The euphoria about announcing a consultation was contained. Contained because whilst the unfolding nightmare of post-geography, pre-trigger Britain is a pretty unedifying spectacle, many of the major obstacles to a victory for a Yes vote remain in place. Everybody knows that.
You may have woken up this weekend feeling you’re living somewhere between an Alan Moore dystopia and a Bernard Manning stand-up routine from 1974. There is of course the embarrassing revelation that the unfortunate David Mundell (‘our man in the Cabinet’) won’t be at the heart of the Brexit negotiations, nor we fear, at the periphery. There’s the news that John Redwood has uttered darkly that companies who did not stay silent on the country’s EU membership would pay a “very dear economic and financial price”.
But Mundell’s absence points to a deeper problem. As Martin Kettle argues: “Far from separating Scotland from Britain, Brexit may be drawing Scottish nationalism into the heart of British politics in a new and unexpected way. ” He is quite right to say that Sturgeon set out a list of Scottish aims, “including devolved powers and access to the single market, that are predicated on remaining in the UK, not on breaking free of it, and which can only be achieved with support from others at Westminster.”
I think though that this is a hostage to fortune, a deliberate attempt to set up Theresa May to reject and frustrate what are at one level reasonable compromises. Nicola Sturgeon knows fine well that none of these things will ever happen. The Conservatives aren’t in a mood to compromise.
Not only is the idea being bandied about a few months ago that somehow the Scottish Government would have a place at the table been chucked out the window, they won’t even have their own House-Trained Jock waiting at the table.
Standard (& Poor)
It’s not just that stocks of Marmite and Ben and Jerry’s Phish Food are running low. Britain is misreading the entire political landscape and mood in Europe and faces the possible loss of its reserve currency status if it fails to secure full access to the European single market, the US rating agency Standard & Poor’s has warned.
“There seems to be this view that ‘we’re a big important economy, the Europeans export a lot to us, so they have got to give us what we want’, but is that really true?” said Ravi Bhatia, the director of sovereign ratings for S&P in charge of Britain.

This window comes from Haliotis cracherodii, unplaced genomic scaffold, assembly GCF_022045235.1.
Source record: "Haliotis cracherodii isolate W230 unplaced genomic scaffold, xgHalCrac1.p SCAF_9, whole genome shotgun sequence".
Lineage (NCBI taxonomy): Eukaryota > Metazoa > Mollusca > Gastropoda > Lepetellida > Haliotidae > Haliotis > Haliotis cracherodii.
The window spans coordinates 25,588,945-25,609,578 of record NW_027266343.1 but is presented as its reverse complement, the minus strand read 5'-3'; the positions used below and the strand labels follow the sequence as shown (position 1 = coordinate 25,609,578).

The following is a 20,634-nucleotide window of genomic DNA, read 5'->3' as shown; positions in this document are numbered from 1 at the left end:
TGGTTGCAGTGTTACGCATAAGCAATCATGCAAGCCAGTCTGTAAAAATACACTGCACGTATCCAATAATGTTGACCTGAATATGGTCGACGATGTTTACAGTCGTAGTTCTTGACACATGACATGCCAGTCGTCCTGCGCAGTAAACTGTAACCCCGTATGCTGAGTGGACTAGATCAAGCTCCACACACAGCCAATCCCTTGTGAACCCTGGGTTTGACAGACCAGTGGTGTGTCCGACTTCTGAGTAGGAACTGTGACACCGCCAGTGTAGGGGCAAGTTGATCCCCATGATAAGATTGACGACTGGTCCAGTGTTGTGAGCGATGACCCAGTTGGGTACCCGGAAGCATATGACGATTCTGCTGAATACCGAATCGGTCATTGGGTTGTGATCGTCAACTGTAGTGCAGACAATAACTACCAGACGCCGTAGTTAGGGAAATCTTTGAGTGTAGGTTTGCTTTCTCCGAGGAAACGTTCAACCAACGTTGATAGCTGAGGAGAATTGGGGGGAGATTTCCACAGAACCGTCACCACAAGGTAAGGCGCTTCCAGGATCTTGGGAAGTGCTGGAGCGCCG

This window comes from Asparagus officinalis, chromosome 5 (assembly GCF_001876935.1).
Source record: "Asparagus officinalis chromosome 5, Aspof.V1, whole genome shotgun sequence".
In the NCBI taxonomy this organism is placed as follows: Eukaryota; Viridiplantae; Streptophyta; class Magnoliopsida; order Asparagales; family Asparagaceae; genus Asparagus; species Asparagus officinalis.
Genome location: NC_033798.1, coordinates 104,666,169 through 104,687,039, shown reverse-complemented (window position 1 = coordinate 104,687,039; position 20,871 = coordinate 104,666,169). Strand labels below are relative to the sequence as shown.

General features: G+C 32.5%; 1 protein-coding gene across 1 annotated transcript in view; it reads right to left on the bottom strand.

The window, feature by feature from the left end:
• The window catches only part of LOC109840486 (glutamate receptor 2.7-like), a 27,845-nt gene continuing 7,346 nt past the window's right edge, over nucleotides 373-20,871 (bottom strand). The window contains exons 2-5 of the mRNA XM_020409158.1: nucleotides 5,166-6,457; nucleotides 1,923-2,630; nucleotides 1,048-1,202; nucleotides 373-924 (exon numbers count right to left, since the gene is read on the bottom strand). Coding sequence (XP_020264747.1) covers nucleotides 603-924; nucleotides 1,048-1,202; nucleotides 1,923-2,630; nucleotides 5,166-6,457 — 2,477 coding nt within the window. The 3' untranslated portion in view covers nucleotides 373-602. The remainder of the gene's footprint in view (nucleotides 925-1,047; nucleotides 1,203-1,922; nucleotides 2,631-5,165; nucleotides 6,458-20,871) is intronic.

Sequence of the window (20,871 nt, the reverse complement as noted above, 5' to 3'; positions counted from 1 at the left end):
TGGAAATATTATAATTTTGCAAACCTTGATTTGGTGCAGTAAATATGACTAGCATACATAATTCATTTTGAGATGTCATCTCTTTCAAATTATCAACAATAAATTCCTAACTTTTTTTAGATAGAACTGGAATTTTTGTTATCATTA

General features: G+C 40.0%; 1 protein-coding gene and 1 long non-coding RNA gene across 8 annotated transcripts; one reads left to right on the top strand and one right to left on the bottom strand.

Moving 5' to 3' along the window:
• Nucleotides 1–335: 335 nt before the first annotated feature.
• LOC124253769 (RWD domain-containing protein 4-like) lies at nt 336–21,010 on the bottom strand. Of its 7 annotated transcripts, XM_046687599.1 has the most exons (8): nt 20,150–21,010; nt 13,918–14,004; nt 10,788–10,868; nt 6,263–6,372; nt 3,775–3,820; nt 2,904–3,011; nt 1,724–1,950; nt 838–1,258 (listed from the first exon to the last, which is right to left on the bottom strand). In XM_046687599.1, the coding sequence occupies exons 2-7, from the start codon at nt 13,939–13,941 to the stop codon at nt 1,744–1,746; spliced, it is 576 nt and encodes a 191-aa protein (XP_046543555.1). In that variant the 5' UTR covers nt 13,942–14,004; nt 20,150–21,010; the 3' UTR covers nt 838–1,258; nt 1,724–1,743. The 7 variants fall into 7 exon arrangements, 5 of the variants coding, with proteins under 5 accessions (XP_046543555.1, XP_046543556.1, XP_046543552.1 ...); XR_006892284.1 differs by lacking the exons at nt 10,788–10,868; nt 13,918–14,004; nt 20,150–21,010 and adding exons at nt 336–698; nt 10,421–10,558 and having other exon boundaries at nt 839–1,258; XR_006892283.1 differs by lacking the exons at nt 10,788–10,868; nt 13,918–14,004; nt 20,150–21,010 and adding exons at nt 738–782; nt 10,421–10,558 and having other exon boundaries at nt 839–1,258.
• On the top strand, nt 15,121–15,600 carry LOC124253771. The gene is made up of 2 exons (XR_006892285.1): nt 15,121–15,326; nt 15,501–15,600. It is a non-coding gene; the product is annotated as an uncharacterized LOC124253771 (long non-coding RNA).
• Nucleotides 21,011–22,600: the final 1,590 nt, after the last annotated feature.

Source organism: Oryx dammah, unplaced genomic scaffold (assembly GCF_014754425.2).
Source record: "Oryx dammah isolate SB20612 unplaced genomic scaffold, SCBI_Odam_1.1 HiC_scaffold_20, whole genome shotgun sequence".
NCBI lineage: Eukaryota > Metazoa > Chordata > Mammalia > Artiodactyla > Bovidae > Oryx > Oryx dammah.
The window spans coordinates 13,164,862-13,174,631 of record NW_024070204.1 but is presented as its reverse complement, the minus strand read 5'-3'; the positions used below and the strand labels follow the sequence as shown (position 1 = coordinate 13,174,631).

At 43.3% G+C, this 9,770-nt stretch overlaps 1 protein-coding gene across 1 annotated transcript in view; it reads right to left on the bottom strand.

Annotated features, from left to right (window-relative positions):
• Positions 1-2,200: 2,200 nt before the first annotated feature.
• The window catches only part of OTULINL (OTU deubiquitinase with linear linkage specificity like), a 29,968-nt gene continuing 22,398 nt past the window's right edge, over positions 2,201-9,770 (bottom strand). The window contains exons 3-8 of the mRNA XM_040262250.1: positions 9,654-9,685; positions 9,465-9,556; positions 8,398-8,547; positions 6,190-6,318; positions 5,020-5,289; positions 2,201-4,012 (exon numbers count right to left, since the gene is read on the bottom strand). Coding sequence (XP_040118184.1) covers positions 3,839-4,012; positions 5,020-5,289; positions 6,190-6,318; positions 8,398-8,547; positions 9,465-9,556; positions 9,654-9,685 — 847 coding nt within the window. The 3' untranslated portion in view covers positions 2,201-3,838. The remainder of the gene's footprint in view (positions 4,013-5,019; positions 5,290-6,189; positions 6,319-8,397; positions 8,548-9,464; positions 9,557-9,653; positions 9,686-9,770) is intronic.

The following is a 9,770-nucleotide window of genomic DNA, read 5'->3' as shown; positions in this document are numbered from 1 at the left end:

The Conservatives and their compliant media seem oblivious to the realities of contagion, and now the price of food is rising.
This sort of self-delusional behaviour is not confined to the politicians. Martin Kettle bristles that “The votes and the power to change things are at Westminster and Whitehall” and offers the (daft) conjecture that “The election this week of the party’s Westminster leader Angus Robertson as Sturgeon’s new deputy is another reminder that the centre of gravity of Scottish politics has in some ways been shifting to London since 2015.”
The opportunity for common-working and collaboration against the Conservatives at Westminster is very real (even if Kenny McAskill didn’t seem too keen at #IdeaSpace). But that doesn’t conclude that Scotland is somehow some peripheral backwater. We are collaborating and connecting throughout Europe as we speak. As the Conservatives look to refit Britannia, banish art history and threaten dissenting business people, we can outline a different path. We can embrace Europe and celebrate multiculturalism and basic human rights as they are being attacked and undermined. But we also need to have a pro-active detailed and positive agenda that is distinct from our worthy anger and our righteous rage against the machine.
Tory farce will only take us so far.
#WeAreScotland needs to be more than a hashtag.
Rage, deep uncertainty and chaos aren’t very fertile ground for the big bold changes ahead.